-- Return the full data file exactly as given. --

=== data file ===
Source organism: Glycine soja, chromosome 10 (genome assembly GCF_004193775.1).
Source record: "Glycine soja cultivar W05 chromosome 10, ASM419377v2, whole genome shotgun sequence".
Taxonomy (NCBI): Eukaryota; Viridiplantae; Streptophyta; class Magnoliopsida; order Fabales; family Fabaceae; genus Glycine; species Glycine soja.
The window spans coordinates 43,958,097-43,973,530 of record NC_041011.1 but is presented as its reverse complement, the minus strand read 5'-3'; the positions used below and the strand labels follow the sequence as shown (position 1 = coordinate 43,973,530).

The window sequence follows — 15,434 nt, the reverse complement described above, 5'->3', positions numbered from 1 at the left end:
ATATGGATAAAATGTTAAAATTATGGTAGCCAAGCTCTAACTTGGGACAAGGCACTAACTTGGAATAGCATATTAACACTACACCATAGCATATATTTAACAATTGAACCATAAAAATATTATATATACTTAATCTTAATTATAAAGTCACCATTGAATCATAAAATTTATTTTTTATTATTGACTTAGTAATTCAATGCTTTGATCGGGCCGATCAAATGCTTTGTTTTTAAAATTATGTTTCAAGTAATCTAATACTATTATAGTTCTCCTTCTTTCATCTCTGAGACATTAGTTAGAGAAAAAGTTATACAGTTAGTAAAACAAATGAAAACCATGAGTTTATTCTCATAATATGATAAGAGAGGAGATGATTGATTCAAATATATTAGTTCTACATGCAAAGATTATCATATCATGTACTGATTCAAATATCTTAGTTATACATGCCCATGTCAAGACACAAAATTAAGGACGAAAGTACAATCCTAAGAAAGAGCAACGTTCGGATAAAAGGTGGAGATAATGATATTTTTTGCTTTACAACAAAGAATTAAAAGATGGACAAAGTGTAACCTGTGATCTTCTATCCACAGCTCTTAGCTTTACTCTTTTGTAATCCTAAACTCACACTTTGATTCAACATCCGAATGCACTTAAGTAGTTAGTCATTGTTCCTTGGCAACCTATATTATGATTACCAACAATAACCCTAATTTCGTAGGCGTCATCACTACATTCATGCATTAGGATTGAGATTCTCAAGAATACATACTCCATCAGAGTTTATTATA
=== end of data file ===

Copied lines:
Source organism: Glycine soja, chromosome 10 (genome assembly GCF_004193775.1).
Source record: "Glycine soja cultivar W05 chromosome 10, ASM419377v2, whole genome shotgun sequence".
Taxonomy (NCBI): Eukaryota; Viridiplantae; Streptophyta; class Magnoliopsida; order Fabales; family Fabaceae; genus Glycine; species Glycine soja.
The window spans coordinates 43,958,097-43,973,530 of record NC_041011.1 but is presented as its reverse complement, the minus strand read 5'-3'; the positions used below and the strand labels follow the sequence as shown (position 1 = coordinate 43,973,530).

The window sequence follows — 15,434 nt, the reverse complement described above, 5'->3', positions numbered from 1 at the left end:
ATATGGATAAAATGTTAAAATTATGGTAGCCAAGCTCTAACTTGGGACAAGGCACTAACTTGGAATAGCATATTAACACTACACCATAGCATATATTTAACAATTGAACCATAAAAATATTATATATACTTAATCTTAATTATAAAGTCACCATTGAATCATAAAATTTATTTTTTATTATTGACTTAGTAATTCAATGCTTTGATCGGGCCGATCAAATGCTTTGTTTTTAAAATTATGTTTCAAGTAATCTAATACTATTATAGTTCTCCTTCTTTCATCTCTGAGACATTAGTTAGAGAAAAAGTTATACAGTTAGTAAAACAAATGAAAACCATGAGTTTATTCTCATAATATGATAAGAGAGGAGATGATTGATTCAAATATATTAGTTCTACATGCAAAGATTATCATATCATGTACTGATTCAAATATCTTAGTTATACATGCCCATGTCAAGACACAAAATTAAGGACGAAAGTACAATCCTAAGAAAGAGCAACGTTCGGATAAAAGGTGGAGATAATGATATTTTTTGCTTTACAACAAAGAATTAAAAGATGGACAAAGTGTAACCTGTGATCTTCTATCCACAGCTCTTAGCTTTACTCTTTTGTAATCCTAAACTCACACTTTGATTCAACATCCGAATGCACTTAAGTAGTTAGTCATTGTTCCTTGGCAACCTATATTATGATTACCAACAATAACCCTAATTTCGTAGGCGTCATCACTACATTCATGCATTAGGATTGAGATTCTCAAGAATACATACTCCATCAGAGTTTATTATA